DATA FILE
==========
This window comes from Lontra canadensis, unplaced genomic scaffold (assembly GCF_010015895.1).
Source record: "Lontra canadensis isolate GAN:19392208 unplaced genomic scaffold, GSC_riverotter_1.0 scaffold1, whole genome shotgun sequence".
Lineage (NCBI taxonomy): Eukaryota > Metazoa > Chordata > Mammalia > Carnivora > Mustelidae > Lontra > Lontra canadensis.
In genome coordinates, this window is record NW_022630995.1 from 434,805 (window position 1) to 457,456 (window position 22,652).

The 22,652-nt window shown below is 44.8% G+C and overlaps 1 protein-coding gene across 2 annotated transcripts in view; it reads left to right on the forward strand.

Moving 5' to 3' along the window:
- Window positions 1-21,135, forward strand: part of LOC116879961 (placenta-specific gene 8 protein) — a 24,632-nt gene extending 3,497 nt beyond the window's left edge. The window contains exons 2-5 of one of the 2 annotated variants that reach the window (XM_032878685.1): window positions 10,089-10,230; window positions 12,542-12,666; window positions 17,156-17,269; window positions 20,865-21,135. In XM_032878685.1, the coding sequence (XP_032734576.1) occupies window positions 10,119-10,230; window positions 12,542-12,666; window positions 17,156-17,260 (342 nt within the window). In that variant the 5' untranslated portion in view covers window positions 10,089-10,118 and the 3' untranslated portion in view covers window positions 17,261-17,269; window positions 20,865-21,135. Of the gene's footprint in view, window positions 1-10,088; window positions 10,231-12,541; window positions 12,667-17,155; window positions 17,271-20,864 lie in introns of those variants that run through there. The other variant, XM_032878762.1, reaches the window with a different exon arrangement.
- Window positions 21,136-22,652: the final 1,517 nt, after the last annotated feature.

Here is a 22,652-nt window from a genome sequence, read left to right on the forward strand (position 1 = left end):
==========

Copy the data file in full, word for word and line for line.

This window comes from Lontra canadensis, unplaced genomic scaffold (assembly GCF_010015895.1).
Source record: "Lontra canadensis isolate GAN:19392208 unplaced genomic scaffold, GSC_riverotter_1.0 scaffold1, whole genome shotgun sequence".
Lineage (NCBI taxonomy): Eukaryota > Metazoa > Chordata > Mammalia > Carnivora > Mustelidae > Lontra > Lontra canadensis.
In genome coordinates, this window is record NW_022630995.1 from 434,805 (window position 1) to 457,456 (window position 22,652).

The 22,652-nt window shown below is 44.8% G+C and overlaps 1 protein-coding gene across 2 annotated transcripts in view; it reads left to right on the forward strand.

Moving 5' to 3' along the window:
- Window positions 1-21,135, forward strand: part of LOC116879961 (placenta-specific gene 8 protein) — a 24,632-nt gene extending 3,497 nt beyond the window's left edge. The window contains exons 2-5 of one of the 2 annotated variants that reach the window (XM_032878685.1): window positions 10,089-10,230; window positions 12,542-12,666; window positions 17,156-17,269; window positions 20,865-21,135. In XM_032878685.1, the coding sequence (XP_032734576.1) occupies window positions 10,119-10,230; window positions 12,542-12,666; window positions 17,156-17,260 (342 nt within the window). In that variant the 5' untranslated portion in view covers window positions 10,089-10,118 and the 3' untranslated portion in view covers window positions 17,261-17,269; window positions 20,865-21,135. Of the gene's footprint in view, window positions 1-10,088; window positions 10,231-12,541; window positions 12,667-17,155; window positions 17,271-20,864 lie in introns of those variants that run through there. The other variant, XM_032878762.1, reaches the window with a different exon arrangement.
- Window positions 21,136-22,652: the final 1,517 nt, after the last annotated feature.

Here is a 22,652-nt window from a genome sequence, read left to right on the forward strand (position 1 = left end):